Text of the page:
Written by Katherine M. Trager Friday, 07 January 2011 00:00
The Westbury Board of Education held a dual Planning/Action Meeting on Dec. 16, 2010. In addition to addressing questions and concerns from the community, the board identified challenges facing the district as well as anticipated successes from upcoming new programs.
During the public forum, several residents made inquiries as to current district policies and expressed concerns about the past instability experienced by the board.
One resident asked if the district’s policy of providing bus matrons on only public school buses was discriminatory to children attending private school.
Superintendent of Schools Dr. Constance Clark-Snead responded that, according to the law, the district is not required to provide bus matrons.
“We provide matrons because we have the universal Pre-K program, and that’s where the funding is coming from,” said Dr. Clark-Snead.
“It’s also important to remember that the students on some private school buses are not all Westbury students; some are from other districts,” added BOE President Dr. Pless Dickerson.
According to Dr. Clark-Snead, the Board has arranged for a meeting with area private schools. The district intends to determine if other schools would be willing to share a financial burden for matrons in the interest of safety for all students.
Another safety question was raised when a resident asked if the district could inform parents when a staff member is accused of inappropriate contact with students.
Assistant Superintendent Robert Brisbane stated that an investigation would have to be conducted first with any consequent action decided upon by the board.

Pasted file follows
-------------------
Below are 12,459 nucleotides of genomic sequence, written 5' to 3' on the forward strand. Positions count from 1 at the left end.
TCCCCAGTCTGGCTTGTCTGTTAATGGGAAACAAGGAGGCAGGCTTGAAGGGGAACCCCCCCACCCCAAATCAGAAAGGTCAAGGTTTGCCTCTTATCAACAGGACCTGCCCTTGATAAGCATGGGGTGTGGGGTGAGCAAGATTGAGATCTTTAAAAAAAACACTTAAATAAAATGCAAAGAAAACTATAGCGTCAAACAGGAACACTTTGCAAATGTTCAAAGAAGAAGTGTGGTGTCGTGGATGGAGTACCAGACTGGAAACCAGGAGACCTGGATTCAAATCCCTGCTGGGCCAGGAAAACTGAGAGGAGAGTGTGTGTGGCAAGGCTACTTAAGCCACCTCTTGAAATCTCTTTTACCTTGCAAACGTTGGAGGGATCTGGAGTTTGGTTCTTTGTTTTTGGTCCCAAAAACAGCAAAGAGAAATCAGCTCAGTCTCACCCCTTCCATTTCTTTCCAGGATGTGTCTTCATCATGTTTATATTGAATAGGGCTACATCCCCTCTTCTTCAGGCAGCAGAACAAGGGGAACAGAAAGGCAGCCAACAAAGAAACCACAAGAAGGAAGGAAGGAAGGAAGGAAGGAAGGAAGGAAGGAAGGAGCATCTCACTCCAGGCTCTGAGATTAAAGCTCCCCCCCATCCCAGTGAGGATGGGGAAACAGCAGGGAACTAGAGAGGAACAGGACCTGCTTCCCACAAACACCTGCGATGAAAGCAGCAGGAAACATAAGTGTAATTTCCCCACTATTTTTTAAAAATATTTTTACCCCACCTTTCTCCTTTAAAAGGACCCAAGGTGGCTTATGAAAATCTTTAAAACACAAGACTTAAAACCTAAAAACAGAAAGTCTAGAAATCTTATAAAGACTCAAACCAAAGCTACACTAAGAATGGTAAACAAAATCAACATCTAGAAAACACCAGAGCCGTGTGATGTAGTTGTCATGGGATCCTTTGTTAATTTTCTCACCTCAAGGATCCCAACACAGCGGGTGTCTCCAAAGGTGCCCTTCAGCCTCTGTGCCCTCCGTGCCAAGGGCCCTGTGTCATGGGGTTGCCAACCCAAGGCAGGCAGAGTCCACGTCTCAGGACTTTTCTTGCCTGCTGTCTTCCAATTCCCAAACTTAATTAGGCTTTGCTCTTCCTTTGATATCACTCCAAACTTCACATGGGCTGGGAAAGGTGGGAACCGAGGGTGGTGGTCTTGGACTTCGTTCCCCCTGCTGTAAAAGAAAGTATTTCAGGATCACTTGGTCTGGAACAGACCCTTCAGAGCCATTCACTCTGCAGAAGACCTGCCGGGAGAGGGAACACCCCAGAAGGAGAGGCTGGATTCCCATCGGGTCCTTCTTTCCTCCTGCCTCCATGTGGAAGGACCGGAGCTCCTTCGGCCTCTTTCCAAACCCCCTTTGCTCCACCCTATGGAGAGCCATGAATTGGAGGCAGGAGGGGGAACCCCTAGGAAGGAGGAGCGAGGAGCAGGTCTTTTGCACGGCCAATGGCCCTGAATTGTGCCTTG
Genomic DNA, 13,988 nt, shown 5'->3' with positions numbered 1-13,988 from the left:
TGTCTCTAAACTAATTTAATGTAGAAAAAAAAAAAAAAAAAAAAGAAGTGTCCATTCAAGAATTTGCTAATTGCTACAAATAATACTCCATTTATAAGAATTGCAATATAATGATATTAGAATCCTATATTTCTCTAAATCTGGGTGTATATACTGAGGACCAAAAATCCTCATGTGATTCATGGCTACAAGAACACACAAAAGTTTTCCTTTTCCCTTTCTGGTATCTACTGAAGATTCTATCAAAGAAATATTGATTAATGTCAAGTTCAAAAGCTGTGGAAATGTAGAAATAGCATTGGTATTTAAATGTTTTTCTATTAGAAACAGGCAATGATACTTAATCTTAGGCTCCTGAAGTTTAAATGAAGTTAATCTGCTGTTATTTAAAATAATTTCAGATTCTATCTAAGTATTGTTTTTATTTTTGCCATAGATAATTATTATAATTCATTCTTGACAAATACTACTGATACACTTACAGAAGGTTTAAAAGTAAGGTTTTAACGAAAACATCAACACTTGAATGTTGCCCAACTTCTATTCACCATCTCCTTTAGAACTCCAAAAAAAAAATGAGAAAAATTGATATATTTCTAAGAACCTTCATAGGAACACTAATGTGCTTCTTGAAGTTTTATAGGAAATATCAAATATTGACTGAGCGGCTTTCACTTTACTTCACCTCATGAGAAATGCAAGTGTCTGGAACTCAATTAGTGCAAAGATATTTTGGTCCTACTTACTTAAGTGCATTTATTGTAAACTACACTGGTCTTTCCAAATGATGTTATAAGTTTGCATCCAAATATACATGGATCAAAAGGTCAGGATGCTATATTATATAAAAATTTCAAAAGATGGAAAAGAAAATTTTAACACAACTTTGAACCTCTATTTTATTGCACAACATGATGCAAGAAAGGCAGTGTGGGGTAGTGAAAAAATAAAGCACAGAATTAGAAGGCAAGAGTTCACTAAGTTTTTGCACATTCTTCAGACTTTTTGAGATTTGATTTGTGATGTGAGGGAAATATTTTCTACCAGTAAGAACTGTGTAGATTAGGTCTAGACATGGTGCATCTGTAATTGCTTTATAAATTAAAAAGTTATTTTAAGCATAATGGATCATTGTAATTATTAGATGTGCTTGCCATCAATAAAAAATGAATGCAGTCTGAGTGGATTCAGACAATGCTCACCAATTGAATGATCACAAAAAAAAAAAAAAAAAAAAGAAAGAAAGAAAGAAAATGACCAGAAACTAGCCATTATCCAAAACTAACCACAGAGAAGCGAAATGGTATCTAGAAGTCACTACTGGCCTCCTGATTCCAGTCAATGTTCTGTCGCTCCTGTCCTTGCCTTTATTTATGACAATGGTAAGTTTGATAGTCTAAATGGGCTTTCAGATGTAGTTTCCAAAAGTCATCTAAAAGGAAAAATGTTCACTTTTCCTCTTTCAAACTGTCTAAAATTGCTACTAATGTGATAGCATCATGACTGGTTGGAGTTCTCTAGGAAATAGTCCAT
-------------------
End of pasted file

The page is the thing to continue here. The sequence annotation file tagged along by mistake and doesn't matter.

Brisbane also stressed that “if we ever have an incident where we feel that a child is in jeopardy, we would immediately remove that staff member from children, and only then would we go about an investigation.”
The board also listened as a number of residents who vehemently protested the amount of fees spent in recent lawsuits involving the board. A primary point of their contention was the belief that the money should have instead been spent on education. There was also a general sense of indignation among many of the speakers and audience members that taxpayers were shouldering the burden in difficult economic times.
The district is currently contending with several budget complications of their own. A lack of communication from the State regarding this year’s Extended Day funding, as well as next year’s 2.8 percent increase in district enrollment, have been of primary concern. To manage these issues, tutorials have been merged into the school day and the board is conferring with school principals to plan for the subsequent budget.
Keeping pace with new assessments and standards in a variety of areas including teacher evaluations, special education, graduation requirements and the curriculum as a whole have also been demanding for the district.
As Dr. Clark-Snead summed up, “Everything is in a state of flux.”
More encouragingly, several new programs will soon be introduced within the district as a component of raising student achievement and enrichment. Westbury High School is currently developing a new program to prepare students for the SAT exam. The school has partnered with Method Test Prep, which will provide various services including a classroom tutor, an informational session for parents and PSAT score analysis.
“We’re going to have Method Test Prep analyze the scores so that teachers can target specific areas for individual students,” said Brisbane.
In addition, for the first time in the district, Westbury Middle School will soon offer a Mandarin Chinese Program. Students at the Middle School will also have the opportunity to study a World Language Lab program that includes French, Spanish and Italian.